Last updated on November 7, 2019 at 12:36 pm
I love giving back. It could be to other people, nature, animals, kids and sometimes even myself! So it’s no surprise that those billboards and ads asking me to donate my car piqued my interest. If you’ve wondered too, you’re in luck! I got the scoop from the Internal Revenue Service (IRS) on how car donations work but let’s be clear here: I work for a car insurance company and I’m no tax expert. Please check in with your tax professional or the IRS’ resources if you are donating your car!
Before I get into the details, here’s an overview of what you need to do if you want to donate your car to a charitable organization:
- Check out the charity. Is it a qualified organization?
- See if you’ll get a tax benefit. There are some restrictions and limitations.
- Check the value of your car. The REAL value.
- See what your responsibilities are as a donor to a charity. You’ll need to keep records and follow certain filing requirements.
Selecting a Charity
We all have causes and charities near and dear to our hearts. But if you want your donation to be tax deductible you’ll need to see if your charity is considered a qualified organization. The most common type of qualified organization is a 501(c)(3) and can include charitable, educational or religious organizations. You can search for your organization on the IRS website but keep in mind that not all qualified organizations are listed. Crazy, right? But churches, synagogues, temples and mosques aren’t required to apply to the IRS for recognition of exemption in order to be qualified organizations so they may not appear on the list.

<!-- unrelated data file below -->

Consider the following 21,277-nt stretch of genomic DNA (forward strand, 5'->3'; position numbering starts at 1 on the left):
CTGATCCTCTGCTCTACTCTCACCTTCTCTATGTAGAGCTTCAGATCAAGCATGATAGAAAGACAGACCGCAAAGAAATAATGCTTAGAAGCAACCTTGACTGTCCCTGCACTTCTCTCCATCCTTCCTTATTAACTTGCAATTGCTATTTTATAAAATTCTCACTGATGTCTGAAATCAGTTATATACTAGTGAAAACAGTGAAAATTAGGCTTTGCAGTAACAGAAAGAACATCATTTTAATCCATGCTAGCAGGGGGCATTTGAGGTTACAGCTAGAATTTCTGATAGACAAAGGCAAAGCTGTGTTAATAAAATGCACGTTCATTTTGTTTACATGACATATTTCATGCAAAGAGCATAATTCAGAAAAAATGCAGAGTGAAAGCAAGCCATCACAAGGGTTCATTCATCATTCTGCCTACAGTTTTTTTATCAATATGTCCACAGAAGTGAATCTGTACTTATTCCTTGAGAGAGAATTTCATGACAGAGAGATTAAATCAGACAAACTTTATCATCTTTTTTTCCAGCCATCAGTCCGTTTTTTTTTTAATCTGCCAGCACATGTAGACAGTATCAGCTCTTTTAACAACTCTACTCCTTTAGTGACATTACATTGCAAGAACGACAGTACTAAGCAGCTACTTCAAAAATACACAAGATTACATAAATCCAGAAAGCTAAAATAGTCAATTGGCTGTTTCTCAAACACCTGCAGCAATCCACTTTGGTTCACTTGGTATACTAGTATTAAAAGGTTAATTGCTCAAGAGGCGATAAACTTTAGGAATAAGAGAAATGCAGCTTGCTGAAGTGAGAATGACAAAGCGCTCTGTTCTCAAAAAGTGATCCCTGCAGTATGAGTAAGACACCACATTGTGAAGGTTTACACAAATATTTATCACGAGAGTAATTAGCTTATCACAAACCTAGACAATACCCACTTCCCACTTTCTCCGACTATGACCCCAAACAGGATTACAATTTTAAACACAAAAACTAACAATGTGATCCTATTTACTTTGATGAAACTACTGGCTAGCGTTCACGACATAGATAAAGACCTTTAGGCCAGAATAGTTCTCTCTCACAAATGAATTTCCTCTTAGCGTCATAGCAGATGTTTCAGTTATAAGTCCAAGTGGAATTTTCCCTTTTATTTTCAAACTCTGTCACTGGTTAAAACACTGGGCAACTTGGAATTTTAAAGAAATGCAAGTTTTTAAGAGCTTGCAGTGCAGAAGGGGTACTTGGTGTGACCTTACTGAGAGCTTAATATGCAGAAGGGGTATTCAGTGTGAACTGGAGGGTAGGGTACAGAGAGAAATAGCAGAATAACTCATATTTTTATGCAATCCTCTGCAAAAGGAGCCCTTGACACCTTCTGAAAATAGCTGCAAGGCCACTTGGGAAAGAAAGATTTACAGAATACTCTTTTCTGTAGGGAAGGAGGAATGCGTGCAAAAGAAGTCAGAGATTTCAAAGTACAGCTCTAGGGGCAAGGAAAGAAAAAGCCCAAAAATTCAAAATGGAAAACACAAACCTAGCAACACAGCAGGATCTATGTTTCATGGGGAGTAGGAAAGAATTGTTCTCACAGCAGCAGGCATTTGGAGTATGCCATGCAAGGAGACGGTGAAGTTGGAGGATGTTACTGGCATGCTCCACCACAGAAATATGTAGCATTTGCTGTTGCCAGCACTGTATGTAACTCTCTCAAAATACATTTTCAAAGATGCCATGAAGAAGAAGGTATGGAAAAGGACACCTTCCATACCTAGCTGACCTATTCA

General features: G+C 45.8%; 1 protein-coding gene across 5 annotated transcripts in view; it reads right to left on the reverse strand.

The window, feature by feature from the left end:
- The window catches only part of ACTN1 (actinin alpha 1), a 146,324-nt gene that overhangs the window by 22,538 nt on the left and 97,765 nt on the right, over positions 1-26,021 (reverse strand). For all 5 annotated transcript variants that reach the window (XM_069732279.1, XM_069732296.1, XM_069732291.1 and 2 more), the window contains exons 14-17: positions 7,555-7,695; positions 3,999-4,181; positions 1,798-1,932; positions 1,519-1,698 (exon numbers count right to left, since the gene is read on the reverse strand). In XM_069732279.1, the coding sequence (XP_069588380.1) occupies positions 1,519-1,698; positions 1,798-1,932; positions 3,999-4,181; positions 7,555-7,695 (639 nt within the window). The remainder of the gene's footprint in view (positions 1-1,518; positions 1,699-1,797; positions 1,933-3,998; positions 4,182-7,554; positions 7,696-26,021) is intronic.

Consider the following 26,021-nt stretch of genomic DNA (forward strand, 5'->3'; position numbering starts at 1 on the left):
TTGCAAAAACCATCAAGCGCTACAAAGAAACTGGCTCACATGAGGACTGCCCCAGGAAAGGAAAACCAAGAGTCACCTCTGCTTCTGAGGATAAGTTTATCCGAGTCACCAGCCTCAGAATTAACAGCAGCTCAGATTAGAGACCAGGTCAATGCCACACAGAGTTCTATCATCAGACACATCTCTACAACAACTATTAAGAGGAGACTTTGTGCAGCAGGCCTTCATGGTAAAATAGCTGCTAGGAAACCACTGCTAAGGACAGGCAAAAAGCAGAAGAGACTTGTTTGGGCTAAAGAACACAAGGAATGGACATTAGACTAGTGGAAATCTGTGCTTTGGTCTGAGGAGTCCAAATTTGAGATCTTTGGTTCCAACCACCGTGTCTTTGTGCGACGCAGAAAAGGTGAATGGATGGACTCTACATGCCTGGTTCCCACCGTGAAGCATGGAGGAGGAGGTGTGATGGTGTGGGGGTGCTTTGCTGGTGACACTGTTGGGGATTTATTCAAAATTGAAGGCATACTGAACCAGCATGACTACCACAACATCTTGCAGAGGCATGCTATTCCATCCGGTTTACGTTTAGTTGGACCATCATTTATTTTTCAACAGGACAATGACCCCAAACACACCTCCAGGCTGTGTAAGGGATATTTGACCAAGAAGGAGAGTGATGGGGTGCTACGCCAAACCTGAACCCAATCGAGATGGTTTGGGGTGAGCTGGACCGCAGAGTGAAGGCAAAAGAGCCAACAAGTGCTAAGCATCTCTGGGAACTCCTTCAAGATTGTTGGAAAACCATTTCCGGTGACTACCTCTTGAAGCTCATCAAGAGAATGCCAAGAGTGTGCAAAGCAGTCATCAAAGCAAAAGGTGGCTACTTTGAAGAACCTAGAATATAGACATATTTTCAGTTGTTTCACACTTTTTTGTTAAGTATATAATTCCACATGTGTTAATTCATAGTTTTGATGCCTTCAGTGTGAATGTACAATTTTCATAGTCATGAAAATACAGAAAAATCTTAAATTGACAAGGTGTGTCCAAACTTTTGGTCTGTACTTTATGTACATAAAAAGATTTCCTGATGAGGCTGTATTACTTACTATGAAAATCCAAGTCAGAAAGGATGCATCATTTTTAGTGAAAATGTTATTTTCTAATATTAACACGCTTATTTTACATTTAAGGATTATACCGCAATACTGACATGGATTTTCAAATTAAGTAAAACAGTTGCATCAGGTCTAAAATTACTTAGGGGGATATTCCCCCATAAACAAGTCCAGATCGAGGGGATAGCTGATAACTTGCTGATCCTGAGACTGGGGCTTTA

Qualifying for a Tax Deduction
You can deduct contributions to charity only if you itemize deductions on your Schedule A of Form 1040. And there are certain limitations to consider. For example, your deduction can’t be more than 50% of your adjusted gross income. Other limitations may apply too so it’s a good idea to check Publication 526, Charitable Contributions, which provides detailed information on claiming deductions and deduction limits. It also describes the types of organizations that are qualified to receive tax deductible contributions.
Determining the Value of Your Car
I consider this the trickiest part. You can’t deduct more than the fair market value of your car. For reference, “fair market value” is the price a willing buyer would pay and what a willing seller would accept. Sometimes the fair market value is considerably less than the blue book value. You can find out more about determining the value of your car in Publication 561. If the vehicle you want to donate was used in a trade or business, you’ll want to refer to Publication 526 instead.
Still with me? Good! We’re almost there.
Recordkeeping and Filing Requirements
Depending on the amount you’re claiming as a charitable contribution deduction, you may need to obtain and keep certain records and file an additional form to substantiate your charitable contributions. So what’s my final verdict? Give when you can and in this case do your homework and keep good records. Have you donated a car before? Please share your experience in the comments below. Plymouth Rock would love to hear about it!
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